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Photograph by Kevin A. Roberts
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19 N. Kirkwood
Average Main Course: They’re tapas. Figure you’ll drop about $45 for a few and some wine.
Dress: Like you know enough not to buy your wardrobe in places that cater to teens.
Reservations: We sit at the bar—unless you do, too, call ahead.
Chef: Christopher Delgado
Tapas. How quickly did that trend become more tiresome than your sister-in-law’s Facebook updates? The problem was always the same: They weren’t really tapas. They weren’t priced like tapas. Small portions at main-course prices didn’t much endear the dining public. And with few exceptions, the trend is in a steeper decline than your 401(k).
Locally, a few places got the idea. One’s in the center of Kirkwood, near McArthur’s Bakery. The interior is Taparia Classic. It looks like a wine cellar, with brick and faux-stone walls, a sizable bar midroom, and seating for small groups. The lighting’s soft. The feeling’s convivial. It’s loud, and chances are, you’ll be close enough to neighbors to have a good view of their menu choices.
Look over what’s on their plates. Assume three or four of those will constitute a full meal. Portions here are perfect for sharing with a companion; if you’re dining with a bigger group, your best bet is to sample a bit, then double back on the items that everyone (especially you) enjoyed. Dishes on the menu are categorized to make ordering easier—meat, seafood, vegetables, and, uh, inexplicably, “starters”—but jump in anywhere. Here are some highlights you’ll want to consider.
Since the dawn of man, he’s struggled: How do you present a decent Caprese salad when tomatoes are but last summer’s memory? One 19 North solves the problem. Sweet cherry tomatoes and fresh mozzarella are skewered, then drizzled with smoky balsamic vinegar. A lacy crust of fried Manchego cheese and a spoonful of Romesco sauce decorates roasted pencils of asparagus. That sauce, not incidentally, attends several dishes. A critical element of Catalan cuisine, Romesco at One 19 is creditable, the flavor of roasted peppers and pine nuts in pleasant balance, the olive oil integrated with the ingredients. Speaking of fried cheese, eliminate the asparagus (your doctor’s always fussing that you’re eating too many veggies anyway) and just go with a beautiful brick of fried queso Manchego. It’s creamy and nutty, with a smooth aftertaste, and a mild sofrito and herbed crostini alongside the cheese up the yum factor significantly. Another good cheese tapa: baked goat cheese—gooey and gloriously pungent, the unctuous texture goosed by a puttanesca sauce.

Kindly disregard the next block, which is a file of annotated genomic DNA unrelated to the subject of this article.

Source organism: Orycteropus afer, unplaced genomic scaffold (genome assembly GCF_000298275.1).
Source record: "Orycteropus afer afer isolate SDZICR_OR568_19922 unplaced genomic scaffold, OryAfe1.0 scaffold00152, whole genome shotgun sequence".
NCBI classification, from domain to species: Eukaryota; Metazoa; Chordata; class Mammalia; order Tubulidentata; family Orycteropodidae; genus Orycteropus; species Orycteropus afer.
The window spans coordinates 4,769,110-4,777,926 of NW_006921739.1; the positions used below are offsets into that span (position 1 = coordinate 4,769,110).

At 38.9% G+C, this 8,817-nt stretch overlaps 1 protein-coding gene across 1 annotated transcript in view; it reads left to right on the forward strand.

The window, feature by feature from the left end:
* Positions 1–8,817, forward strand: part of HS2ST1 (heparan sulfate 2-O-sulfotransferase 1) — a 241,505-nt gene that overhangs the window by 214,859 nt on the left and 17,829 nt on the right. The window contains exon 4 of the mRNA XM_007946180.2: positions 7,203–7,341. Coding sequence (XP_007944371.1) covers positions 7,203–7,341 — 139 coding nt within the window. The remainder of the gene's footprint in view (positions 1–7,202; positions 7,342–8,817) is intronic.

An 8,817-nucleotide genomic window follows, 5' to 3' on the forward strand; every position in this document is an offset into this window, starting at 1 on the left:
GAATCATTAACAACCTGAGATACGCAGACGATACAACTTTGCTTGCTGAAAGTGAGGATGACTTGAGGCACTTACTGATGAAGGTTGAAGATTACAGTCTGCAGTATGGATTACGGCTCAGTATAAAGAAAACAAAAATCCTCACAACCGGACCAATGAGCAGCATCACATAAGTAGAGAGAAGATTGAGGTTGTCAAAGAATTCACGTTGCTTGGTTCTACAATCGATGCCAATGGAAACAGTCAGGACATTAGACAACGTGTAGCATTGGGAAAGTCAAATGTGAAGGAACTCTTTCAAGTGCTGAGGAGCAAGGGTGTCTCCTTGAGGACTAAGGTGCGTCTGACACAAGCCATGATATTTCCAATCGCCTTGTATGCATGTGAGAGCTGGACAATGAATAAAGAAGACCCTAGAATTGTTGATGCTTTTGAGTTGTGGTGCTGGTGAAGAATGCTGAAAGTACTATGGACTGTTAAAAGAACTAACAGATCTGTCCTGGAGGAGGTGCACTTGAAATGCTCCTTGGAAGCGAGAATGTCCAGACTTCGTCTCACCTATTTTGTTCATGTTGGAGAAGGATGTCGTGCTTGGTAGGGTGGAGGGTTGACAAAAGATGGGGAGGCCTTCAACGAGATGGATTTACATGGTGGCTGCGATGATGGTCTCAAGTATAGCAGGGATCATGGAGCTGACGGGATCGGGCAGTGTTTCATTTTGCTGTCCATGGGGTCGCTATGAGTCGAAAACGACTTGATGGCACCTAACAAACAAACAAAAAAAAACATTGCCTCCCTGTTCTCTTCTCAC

Albondigas are to tapas what invisible boxes are to mimes: standards of the genre. The trick with these ping-pong balls of ground meat is to roll them dense enough to maintain shape, yet keep them light enough to be texturally rewarding. A sliced slab of pan-seared tenderloin is another tasty choice. The blue-cheese curds atop the meat lend piquancy; the side of spinach has a scatter of roasted pine nuts. Pork shoulder, slow-cooked and chopped into bite-size chunks, gets an orange juice–flavored marinade; the meat tastes like a superior example of cochinita pibil. The accompanying chimichurri sauce livens up the palate.
An Ellen DeGeneres–Michele Bachmann slumber party would seem a more compatible match than scallops and chorizo. The combo works well here, though. Lightly seared ivory knobs of scallop and a silky, chorizo-spiced demi-glace are delectable. For an even better use of chorizo, try the potatoes, cubed and roasted and tossed with spicy crumbles of the sausage, a splendid combination of textures.
The roasted–red pepper hummus is insipid—not worth dipping the fresh, warm pita triangles into—but the saffron-scented hummus is superb. Pita points work just as well with a platter of olives—Kalamata, green, and Greek—marinated in an herb-infused, oregano-flecked olive oil that make possibly the most delightful light tapa here when paired with a glass of William Hill chardonnay.
A couple of unexpected menu items might surprise you. Not many tapas places have crawfish étouffée. This one’s lovely, a creamy, smoky amber roux studded with sweet, pink crawfish tails. But étouffée without rice? It’s like Bert without (purely platonically) Ernie. Weird. So, too, the only shrimp offering here: a New Orleans–style “BBQ” that’s buttery and spicy and good, but an oddball as a tapa. Other seafood includes tuna and salmon fillets, both grilled, the latter blackened with Cajun spices, the former spritzed with a citrus ponzu.
As befits a good tapas place, the wine here is affordable, modest in breeding, invariably a good fit for the food. There are lots of lusty, purple-the-tongue merlots, engaging pinot noirs, and flinty chardonnays. Suggestions for wine-tapas pairings on the menu are good ones; pay attention, though, to the chalkboard that offers some intriguing wine specials.
Service, even at peak hours, tends to be swift. Fending off near-starvation one night, we scanned the menu and started ordering like a caffeinated Martha Stewart giving instructions to the gardening staff. In less than a dozen minutes, plates started arriving. And arriving. The table creaked. We rose to the occasion—we’re professionals. Still, it’s a good idea to order a few dishes, then have another on deck when they arrive. This isn’t a place to hurry. Go early to avoid the crowds, and make an evening of it.
Desserts rotate continually. On a recent visit, we enjoyed a first-class carrot cake. But remember: The main thoroughfare in downtown Kirkwood, even this late in autumn, is among the most enjoyable après-dinner strolls around—and we did note that McArthur’s Bakery is just a couple of doors down, didn’t we?
The Bottom Line: Tapas and small plates in a low-key, invariably crowded, and thoroughly enjoyable spot in downtown Kirkwood.